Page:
The 2018 Budget goes back to first principles to shine light on some of India’s core sectors — agriculture, MSME and infrastructure. Improving road and rail infrastructure has been a recurring theme of this administration’s budgets, and 2018 saw a continuation of the same.
The Finance Minister allocated Rs 50 lakh crore to improve infrastructure, including roads, railways, airports, etc. This will be hailed as a welcome move. India needs better connectivity to knit its vast hinterland and bring manufacturing and consumption centres closer. The Budget’s focus on building more roads and transitioning the railways to broad gauge and electrification will go a long way in enabling higher efficiencies in freight and transportation.
Also welcome is the long-term plan to grow air capacities five-fold to enable 1 billion trips annually. This Budget stands out from earlier editions in terms of changes to the direct and indirect structure. With GST already rolled out, the minister made no major changes to indirect taxes. The highlight is the reduction of corporate tax from 30% to 25% for organisations earning less than Rs 100 crore. This move will particularly benefit the MSME sector. Another significant change is the 10% long-term capitals gain tax, by which the government hopes to leverage India’s equity markets to increase its revenues.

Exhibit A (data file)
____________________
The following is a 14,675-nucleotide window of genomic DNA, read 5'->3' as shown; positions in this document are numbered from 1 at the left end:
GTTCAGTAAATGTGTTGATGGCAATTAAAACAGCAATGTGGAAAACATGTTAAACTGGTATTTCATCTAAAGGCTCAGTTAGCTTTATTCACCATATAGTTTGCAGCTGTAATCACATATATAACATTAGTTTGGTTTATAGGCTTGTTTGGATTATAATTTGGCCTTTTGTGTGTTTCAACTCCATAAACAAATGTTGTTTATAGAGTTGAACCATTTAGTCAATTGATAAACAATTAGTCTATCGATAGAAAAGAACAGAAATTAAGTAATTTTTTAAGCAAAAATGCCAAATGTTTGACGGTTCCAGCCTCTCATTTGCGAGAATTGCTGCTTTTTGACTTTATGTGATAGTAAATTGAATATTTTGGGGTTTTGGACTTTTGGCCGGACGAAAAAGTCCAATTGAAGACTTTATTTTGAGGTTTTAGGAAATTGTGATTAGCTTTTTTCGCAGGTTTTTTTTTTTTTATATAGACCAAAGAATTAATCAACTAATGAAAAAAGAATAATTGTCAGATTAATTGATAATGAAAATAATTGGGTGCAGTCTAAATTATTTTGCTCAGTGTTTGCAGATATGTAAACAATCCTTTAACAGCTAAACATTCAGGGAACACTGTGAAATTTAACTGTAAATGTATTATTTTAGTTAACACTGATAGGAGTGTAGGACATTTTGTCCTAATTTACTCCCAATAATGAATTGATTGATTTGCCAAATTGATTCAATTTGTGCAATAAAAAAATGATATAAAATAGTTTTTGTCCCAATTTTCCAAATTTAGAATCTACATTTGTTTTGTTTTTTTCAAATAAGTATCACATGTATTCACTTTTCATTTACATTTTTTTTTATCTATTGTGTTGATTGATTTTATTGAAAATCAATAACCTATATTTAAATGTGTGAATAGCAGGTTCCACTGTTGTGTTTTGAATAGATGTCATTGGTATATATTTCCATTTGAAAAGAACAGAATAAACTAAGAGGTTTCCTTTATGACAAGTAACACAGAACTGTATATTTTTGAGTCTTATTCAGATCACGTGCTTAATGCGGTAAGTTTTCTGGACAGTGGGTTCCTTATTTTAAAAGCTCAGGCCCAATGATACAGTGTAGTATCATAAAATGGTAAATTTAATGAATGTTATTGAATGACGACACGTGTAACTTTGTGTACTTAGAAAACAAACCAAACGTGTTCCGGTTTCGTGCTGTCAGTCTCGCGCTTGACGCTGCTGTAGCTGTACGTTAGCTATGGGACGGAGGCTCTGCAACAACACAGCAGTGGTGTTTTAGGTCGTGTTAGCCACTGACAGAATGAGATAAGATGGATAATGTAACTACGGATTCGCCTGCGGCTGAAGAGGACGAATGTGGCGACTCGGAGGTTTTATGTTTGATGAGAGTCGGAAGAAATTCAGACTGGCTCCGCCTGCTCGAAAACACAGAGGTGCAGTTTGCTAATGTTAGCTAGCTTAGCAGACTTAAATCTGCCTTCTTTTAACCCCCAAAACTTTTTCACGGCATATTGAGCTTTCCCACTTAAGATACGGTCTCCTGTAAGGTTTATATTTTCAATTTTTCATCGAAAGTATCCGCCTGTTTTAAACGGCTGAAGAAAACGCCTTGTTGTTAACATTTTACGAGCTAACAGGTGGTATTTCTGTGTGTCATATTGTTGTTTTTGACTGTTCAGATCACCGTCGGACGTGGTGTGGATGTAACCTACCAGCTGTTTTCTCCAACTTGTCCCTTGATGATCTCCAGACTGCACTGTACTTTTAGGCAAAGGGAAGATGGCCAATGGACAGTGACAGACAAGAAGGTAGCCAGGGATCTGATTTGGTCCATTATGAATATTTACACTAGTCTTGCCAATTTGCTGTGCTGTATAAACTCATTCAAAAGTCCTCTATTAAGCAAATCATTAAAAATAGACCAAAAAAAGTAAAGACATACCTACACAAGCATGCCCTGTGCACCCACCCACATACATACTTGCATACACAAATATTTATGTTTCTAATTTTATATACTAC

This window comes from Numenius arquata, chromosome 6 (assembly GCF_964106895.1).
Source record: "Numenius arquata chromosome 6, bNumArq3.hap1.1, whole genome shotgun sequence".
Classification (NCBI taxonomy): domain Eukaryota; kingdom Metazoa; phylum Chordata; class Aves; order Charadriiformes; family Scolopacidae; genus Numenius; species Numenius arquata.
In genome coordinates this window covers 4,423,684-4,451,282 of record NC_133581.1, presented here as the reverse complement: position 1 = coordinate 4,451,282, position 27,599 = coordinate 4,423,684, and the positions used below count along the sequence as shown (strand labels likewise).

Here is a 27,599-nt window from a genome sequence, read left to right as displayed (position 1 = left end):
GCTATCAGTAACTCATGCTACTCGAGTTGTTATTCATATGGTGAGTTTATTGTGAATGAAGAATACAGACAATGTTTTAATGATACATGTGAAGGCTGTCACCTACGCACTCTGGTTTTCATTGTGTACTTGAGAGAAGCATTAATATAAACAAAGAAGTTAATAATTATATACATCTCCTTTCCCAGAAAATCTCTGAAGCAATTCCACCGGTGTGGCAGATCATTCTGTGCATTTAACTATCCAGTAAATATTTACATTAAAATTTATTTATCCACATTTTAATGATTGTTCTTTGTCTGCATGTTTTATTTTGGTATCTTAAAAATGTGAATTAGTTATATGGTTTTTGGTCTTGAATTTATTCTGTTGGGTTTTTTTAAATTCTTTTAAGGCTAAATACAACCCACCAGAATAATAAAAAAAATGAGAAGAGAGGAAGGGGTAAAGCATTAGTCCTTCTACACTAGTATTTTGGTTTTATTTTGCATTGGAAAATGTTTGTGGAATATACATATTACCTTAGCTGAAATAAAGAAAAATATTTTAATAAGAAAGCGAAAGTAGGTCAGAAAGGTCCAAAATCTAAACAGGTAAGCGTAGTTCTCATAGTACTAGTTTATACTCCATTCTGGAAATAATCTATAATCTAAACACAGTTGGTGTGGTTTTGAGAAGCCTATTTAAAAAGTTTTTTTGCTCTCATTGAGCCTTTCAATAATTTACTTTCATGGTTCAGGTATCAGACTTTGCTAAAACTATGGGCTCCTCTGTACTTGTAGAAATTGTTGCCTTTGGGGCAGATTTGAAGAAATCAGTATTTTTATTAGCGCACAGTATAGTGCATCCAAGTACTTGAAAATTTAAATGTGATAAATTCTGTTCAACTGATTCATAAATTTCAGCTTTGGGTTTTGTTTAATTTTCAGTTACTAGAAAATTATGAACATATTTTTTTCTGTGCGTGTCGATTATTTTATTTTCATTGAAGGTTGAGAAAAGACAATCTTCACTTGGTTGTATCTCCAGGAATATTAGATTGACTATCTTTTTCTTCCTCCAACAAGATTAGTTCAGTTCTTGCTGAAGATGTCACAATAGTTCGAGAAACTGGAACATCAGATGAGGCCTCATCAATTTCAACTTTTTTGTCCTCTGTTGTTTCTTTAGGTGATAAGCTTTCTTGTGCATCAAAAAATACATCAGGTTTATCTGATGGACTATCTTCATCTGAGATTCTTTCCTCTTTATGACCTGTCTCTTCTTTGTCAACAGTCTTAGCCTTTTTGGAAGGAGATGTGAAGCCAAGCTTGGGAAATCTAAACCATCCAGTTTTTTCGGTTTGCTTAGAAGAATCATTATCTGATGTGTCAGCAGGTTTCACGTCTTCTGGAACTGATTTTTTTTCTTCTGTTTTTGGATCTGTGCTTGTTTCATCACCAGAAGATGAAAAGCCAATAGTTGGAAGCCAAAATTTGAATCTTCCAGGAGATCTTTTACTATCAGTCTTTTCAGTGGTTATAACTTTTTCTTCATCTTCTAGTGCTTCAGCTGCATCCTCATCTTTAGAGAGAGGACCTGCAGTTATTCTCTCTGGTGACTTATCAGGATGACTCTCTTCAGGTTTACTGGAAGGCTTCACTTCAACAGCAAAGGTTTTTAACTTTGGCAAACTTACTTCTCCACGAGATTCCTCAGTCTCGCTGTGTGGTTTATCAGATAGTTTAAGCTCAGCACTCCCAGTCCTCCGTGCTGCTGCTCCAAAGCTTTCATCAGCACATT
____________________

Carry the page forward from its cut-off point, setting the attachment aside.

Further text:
The strongest focus of the Budget is on India’s agricultural sector, with the minister stating that the intent is for farm incomes to double by 2022. Farm reforms have been a crying need for decades and this Budget aims to tackle one of the biggest issues faced by farmers — the disconnect between cost and income. The Budget has announced that minimum support pricing (MSP) of crops will be linked to production costs and fixed at 1.5 times the cost. This will help farmers earn a return on their investments, and be less vulnerable to weather and volatile market cycles.
Apart from these above, the Budget has taken a social stance by introducing health insurance coverage for all. The announcement of `5 lakh medical cover for 10 crore households is a huge positive step that will bring over 50 mn individuals under insurance coverage and provide them a much-needed financial net. There were other big social messages like free gas connections for about eight crore households.
Education got a special mention as Finance Minister stated the intent to bring more of India’s schools into the digital era. The overall theme seems to be inclusive growth – to support emerging sectors — small to medium scale enterprises, farms, animal husbandry units, textiles, leather, construction, etc. By infusing funds directly into these sectors, the Budget clearly hopes to boost jobs and revenues, and thus, trigger greater and more sustainable consumption patterns.
Aditya Birla Group